Coincidentally, this topic just came up in a recent RIE class. We discussed biting and how our reactions can help (or hinder) our child’s understanding of their behavior.
- “My son did not need me to make him feel bad, just because he had mistakenly made me feel pain. He needed to know I have faith in his ability to do better, to learn, to make amends. He needed to know that the right thing to do about making mistakes is to apologize wholeheartedly. He needed to understand what he could have done differently.”
- “We will all have moments when we will receive messages from our children in a totally different way than they mean it. … And if we can make the choice to see our child’s mistakes as opportunities to offer guidance we can help them grow well.”
- “There is no doubt that as your child grows, they will make choices that turn out to be mistakes. Misbehavior in childhood is guaranteed to happen. Being willing to accept, validate, listen and offer guidance instead of punishment is sure to make a positive difference in their life.”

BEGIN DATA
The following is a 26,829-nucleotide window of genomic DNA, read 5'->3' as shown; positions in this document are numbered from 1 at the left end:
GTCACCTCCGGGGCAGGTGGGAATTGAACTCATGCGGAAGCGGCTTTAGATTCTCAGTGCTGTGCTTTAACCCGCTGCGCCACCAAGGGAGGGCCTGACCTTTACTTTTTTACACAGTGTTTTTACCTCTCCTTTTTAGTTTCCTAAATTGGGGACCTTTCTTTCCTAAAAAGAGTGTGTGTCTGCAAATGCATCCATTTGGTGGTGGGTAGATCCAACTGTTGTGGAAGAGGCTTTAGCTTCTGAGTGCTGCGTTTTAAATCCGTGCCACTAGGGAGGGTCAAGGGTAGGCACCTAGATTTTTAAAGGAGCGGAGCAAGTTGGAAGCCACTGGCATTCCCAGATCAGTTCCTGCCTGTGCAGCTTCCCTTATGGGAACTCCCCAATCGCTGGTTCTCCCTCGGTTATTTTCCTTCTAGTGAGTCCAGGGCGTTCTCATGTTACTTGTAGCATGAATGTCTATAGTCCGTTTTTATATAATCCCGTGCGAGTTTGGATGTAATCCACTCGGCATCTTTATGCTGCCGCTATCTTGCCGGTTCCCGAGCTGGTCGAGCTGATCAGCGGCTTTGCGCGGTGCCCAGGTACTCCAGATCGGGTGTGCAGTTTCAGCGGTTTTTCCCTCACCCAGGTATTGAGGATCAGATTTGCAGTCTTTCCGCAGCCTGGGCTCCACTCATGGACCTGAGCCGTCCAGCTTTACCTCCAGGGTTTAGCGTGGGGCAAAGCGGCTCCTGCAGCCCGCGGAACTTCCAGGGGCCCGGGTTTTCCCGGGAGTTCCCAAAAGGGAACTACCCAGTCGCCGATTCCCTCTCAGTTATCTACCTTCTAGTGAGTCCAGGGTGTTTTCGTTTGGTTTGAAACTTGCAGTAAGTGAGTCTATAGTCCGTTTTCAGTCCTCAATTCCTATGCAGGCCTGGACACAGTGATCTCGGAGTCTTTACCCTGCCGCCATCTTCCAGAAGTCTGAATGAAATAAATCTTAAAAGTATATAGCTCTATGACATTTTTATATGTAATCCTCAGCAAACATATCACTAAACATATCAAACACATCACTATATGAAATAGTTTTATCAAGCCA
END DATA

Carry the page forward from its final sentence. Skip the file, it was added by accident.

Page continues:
This simple change in mindset, viewing our children’s “misbehavior” as an unmet need or as a learning opportunity, makes a world of a difference in helping us moderate our responses. We can gently but firmly offer them an alternative, more appropriate way to meet this need, or give them the words to better communicate what they’re trying to tell us. In this way we can teach them and guide them instead of punishing them, because most of the time, they truly don’t know any better… yet. They just need our help to learn what’s expected of them.